What is different in the bilingual brain? Part II

By François Grosjean

Editor’s Note: This interview, conducted by François Grosjean, originally appeared on the Psychology Today blog, Life as a Bilingual.

Also worth noting, President Eric Barron recently wrote a piece on the Power of Language, highlighting the Center for Language Science. Ping Li runs the Brain, Language, and Computation Lab at Penn State, which is part of the CLS.

A short while back, Ping Li, professor of psychology and linguistics at Penn State, answered a first series of questions on the bilingual brain (see here). We can now continue the interview, and are grateful to him for the time he has devoted to our questions.

Could we go back to the bilingual experience and the impact it has on neuroplasticity, that is how it can lead to functional and physical changes in the brain?

Yes, another unique aspect of how the bilingual experience impacts the brain is related to the fact that bilingual speakers often have to change the language they are using and have to monitor this, not to mention intertwining their languages in the form of code-switches and borrowings. These processes, it has been suggested, result in positive brain changes in the frontal and subcortical brain regions (due to inhibition of the unwanted language(s)) and in the anterior cingulate cortex (due to monitoring). 

Although the specific brain mechanisms underlying these processes are still being debated, it is safe to say, given the available evidence from recent neuroimaging studies, that learning a new language and becoming a bilingual is a good choice for neuroplasticity, particularly in light of the uncertainties associated with the question of which type of cognitive experience is better for the brain.

It should be noted also that the language learning experience impacts many areas in the brain, in both the left and the right hemispheres–as we previously alluded to regarding how complex language is–whereas other types of cognitive experience (like juggling, doing jigsaw puzzles, etc.) may be beneficial to limited brain regions, such as the occipital cortex for vision, the motor cortex for movement, and the hippocampus for memory.

So what can be concluded concerning the bilingual experience?

It helps to shape the brain, even if such brain changes may not be revolutionary when evaluated against the grand spectrum of the evolution of the human brain (see Part 1 of the interview here). Such changes come about precisely because of the frequency, intensity, and duration of the bilingual experience. Scientific studies have shown that the extent of brain change is positively correlated with the level of proficiency gained in a second language.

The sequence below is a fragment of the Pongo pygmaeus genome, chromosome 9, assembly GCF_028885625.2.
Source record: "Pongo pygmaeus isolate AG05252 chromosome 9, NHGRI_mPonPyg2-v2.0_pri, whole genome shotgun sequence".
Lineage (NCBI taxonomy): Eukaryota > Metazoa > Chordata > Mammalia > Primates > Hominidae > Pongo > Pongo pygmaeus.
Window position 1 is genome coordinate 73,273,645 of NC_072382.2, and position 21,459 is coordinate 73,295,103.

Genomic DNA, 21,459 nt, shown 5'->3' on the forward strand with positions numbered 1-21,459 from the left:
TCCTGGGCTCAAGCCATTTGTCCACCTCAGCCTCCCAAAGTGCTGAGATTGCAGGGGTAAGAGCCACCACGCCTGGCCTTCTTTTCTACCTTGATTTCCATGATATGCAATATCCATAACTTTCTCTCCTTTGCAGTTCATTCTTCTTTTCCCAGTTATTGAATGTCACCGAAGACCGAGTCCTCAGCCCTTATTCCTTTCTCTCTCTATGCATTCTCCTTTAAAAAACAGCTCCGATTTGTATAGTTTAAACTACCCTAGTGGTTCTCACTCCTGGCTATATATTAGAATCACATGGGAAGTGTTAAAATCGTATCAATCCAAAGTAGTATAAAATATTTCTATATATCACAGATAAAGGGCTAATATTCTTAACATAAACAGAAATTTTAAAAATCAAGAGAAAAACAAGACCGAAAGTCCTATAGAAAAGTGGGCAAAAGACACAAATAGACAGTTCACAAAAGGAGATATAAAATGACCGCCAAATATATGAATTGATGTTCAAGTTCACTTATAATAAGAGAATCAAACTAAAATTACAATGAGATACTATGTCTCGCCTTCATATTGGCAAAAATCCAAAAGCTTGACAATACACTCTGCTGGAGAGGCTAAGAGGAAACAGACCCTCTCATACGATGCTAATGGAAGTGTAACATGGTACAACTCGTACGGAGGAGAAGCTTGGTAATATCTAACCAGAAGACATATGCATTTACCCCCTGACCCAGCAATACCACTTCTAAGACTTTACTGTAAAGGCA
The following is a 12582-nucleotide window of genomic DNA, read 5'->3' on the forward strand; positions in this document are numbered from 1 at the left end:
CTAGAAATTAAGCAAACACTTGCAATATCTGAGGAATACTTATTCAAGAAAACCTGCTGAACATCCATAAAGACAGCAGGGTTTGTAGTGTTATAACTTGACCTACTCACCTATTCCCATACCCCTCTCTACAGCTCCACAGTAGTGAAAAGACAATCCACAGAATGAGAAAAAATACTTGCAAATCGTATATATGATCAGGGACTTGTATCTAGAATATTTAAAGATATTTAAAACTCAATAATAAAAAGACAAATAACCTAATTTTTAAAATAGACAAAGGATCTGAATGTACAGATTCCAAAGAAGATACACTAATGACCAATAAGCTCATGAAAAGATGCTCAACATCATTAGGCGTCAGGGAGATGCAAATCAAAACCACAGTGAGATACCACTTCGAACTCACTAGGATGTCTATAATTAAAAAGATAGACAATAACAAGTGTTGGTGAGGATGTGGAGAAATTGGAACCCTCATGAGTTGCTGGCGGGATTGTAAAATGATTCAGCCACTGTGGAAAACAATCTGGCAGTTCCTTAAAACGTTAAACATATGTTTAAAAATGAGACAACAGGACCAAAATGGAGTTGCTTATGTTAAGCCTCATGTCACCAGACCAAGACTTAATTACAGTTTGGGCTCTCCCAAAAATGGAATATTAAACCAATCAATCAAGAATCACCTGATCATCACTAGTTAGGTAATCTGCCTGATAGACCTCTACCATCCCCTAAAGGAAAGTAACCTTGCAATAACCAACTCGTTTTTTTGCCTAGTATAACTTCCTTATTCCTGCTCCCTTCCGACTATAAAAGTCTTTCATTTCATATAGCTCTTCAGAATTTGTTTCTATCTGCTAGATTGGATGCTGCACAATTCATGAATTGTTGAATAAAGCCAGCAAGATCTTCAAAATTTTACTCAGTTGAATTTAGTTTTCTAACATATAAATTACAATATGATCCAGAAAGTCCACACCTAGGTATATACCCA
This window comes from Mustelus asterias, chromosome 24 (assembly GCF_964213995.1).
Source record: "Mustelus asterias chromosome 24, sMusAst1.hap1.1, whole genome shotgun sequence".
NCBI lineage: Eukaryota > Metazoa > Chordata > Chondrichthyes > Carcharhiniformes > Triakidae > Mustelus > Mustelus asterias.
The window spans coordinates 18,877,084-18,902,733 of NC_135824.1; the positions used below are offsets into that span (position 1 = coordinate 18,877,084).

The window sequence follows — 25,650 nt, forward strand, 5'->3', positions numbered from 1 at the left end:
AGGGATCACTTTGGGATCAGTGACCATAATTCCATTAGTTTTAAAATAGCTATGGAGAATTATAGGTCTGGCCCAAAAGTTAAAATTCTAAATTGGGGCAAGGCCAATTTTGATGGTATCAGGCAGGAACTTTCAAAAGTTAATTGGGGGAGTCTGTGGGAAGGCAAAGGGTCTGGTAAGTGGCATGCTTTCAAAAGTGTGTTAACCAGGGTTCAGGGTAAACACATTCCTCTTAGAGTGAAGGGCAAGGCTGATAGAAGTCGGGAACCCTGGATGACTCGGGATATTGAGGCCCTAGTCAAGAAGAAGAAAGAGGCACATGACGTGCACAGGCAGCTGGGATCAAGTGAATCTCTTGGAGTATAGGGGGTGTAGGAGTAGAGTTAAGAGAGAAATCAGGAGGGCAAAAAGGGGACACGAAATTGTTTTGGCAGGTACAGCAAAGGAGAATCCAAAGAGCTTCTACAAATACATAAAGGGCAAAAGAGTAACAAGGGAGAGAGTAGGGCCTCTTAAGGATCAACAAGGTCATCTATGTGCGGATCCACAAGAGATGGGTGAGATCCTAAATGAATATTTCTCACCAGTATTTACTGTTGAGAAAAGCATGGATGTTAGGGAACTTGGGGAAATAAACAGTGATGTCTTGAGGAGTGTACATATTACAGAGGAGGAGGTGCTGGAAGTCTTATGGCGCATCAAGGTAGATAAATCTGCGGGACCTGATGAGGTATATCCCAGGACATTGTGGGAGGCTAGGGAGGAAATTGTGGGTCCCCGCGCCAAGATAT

Generally speaking, for all cognitive experiences–learning and using a language being one of them–the more often you perform the task, the more you will see brain changes; and the longer you work on it, the stronger will be the effects. Indeed, there has been work showing that if one stops learning a language or performing a cognitive task, the gained brain changes, such as increases in gray matter volume, will return to pre-learning or pre-training levels. So, “use it or lose it” and “no pain no gain” are all true when it comes to the positive effects of neuroplasticity.

Since there are many types of bilinguals, do some bilinguals resemble monolinguals in neural structures and/or connections whilst others are very different? If so, what factors are behind this?

This is a hugely important issue at the core of psychology: how do we identify the factors underlying individual differences in the learning and representation of knowledge? This question is also related to my earlier point that we cannot categorically describe ‘the bilingual brain’ versus ‘the monolingual brain’: rather, there is a continuum from being monolingual to being bilingual.

As you yourself have pointed out elsewhere, bilinguals use their two languages to a different extent, in different contexts, for different purposes, and with different people (see here). Underlying these volatile experiences of bilingualism are the different behavioral and brain patterns, such as which area of the brain becomes activated and which areas are better connected with one another. The many different shades of the term ‘bilingualism’ also make it exceedingly difficult to find two bilinguals who are exactly the same in every aspect of their language history or behavior. We may also need better tools and methods to study individual differences in bilingual learning and representations.

To continue reading this interview, please click here to head over to Psychology Today.

Featured image: Rachel Garman, Penn State via Flickr

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